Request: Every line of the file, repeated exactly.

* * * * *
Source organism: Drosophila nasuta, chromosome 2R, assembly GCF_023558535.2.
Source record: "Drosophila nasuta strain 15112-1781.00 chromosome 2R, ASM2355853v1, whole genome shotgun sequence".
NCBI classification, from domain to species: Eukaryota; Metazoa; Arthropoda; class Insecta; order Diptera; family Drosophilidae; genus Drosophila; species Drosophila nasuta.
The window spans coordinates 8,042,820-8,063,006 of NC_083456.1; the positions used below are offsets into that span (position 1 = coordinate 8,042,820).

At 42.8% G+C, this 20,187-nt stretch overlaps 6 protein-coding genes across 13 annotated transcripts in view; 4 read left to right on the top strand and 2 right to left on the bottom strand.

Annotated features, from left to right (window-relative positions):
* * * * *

Source organism: Drosophila nasuta, chromosome 2R, assembly GCF_023558535.2.
Source record: "Drosophila nasuta strain 15112-1781.00 chromosome 2R, ASM2355853v1, whole genome shotgun sequence".
NCBI classification, from domain to species: Eukaryota; Metazoa; Arthropoda; class Insecta; order Diptera; family Drosophilidae; genus Drosophila; species Drosophila nasuta.
The window spans coordinates 8,042,820-8,063,006 of NC_083456.1; the positions used below are offsets into that span (position 1 = coordinate 8,042,820).

At 42.8% G+C, this 20,187-nt stretch overlaps 6 protein-coding genes across 13 annotated transcripts in view; 4 read left to right on the top strand and 2 right to left on the bottom strand.

Annotated features, from left to right (window-relative positions):